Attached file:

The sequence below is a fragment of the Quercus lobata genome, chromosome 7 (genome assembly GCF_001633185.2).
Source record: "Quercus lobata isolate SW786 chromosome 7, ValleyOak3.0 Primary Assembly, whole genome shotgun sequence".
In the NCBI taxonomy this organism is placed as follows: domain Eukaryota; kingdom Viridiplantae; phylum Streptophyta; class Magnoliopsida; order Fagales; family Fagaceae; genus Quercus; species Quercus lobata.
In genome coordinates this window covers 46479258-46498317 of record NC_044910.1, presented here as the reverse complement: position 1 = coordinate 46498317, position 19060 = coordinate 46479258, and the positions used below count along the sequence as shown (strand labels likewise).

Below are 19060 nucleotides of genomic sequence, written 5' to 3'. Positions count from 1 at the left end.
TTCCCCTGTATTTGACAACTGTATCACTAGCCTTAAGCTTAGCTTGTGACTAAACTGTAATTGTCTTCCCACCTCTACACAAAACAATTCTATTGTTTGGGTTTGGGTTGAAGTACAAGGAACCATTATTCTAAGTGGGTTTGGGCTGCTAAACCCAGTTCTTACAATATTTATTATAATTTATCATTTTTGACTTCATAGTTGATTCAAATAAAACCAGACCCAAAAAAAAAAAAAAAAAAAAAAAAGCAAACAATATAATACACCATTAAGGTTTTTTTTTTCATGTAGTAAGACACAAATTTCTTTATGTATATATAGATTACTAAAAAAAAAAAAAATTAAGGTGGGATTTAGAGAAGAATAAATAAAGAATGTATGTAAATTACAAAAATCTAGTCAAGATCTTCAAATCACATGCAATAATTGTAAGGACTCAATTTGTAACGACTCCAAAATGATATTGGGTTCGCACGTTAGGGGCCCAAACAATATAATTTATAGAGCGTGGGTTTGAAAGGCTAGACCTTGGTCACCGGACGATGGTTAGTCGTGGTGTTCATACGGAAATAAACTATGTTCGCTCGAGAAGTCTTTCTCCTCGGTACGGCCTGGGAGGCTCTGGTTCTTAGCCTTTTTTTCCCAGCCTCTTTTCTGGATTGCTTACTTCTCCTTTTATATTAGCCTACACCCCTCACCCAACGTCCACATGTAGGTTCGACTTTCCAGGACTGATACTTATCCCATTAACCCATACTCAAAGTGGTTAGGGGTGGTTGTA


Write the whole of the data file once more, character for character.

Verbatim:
The sequence below is a fragment of the Quercus lobata genome, chromosome 7 (genome assembly GCF_001633185.2).
Source record: "Quercus lobata isolate SW786 chromosome 7, ValleyOak3.0 Primary Assembly, whole genome shotgun sequence".
In the NCBI taxonomy this organism is placed as follows: domain Eukaryota; kingdom Viridiplantae; phylum Streptophyta; class Magnoliopsida; order Fagales; family Fagaceae; genus Quercus; species Quercus lobata.
In genome coordinates this window covers 46479258-46498317 of record NC_044910.1, presented here as the reverse complement: position 1 = coordinate 46498317, position 19060 = coordinate 46479258, and the positions used below count along the sequence as shown (strand labels likewise).

Below are 19060 nucleotides of genomic sequence, written 5' to 3'. Positions count from 1 at the left end.
TTCCCCTGTATTTGACAACTGTATCACTAGCCTTAAGCTTAGCTTGTGACTAAACTGTAATTGTCTTCCCACCTCTACACAAAACAATTCTATTGTTTGGGTTTGGGTTGAAGTACAAGGAACCATTATTCTAAGTGGGTTTGGGCTGCTAAACCCAGTTCTTACAATATTTATTATAATTTATCATTTTTGACTTCATAGTTGATTCAAATAAAACCAGACCCAAAAAAAAAAAAAAAAAAAAAAAAGCAAACAATATAATACACCATTAAGGTTTTTTTTTTCATGTAGTAAGACACAAATTTCTTTATGTATATATAGATTACTAAAAAAAAAAAAAATTAAGGTGGGATTTAGAGAAGAATAAATAAAGAATGTATGTAAATTACAAAAATCTAGTCAAGATCTTCAAATCACATGCAATAATTGTAAGGACTCAATTTGTAACGACTCCAAAATGATATTGGGTTCGCACGTTAGGGGCCCAAACAATATAATTTATAGAGCGTGGGTTTGAAAGGCTAGACCTTGGTCACCGGACGATGGTTAGTCGTGGTGTTCATACGGAAATAAACTATGTTCGCTCGAGAAGTCTTTCTCCTCGGTACGGCCTGGGAGGCTCTGGTTCTTAGCCTTTTTTTCCCAGCCTCTTTTCTGGATTGCTTACTTCTCCTTTTATATTAGCCTACACCCCTCACCCAACGTCCACATGTAGGTTCGACTTTCCAGGACTGATACTTATCCCATTAACCCATACTCAAAGTGGTTAGGGGTGGTTGTA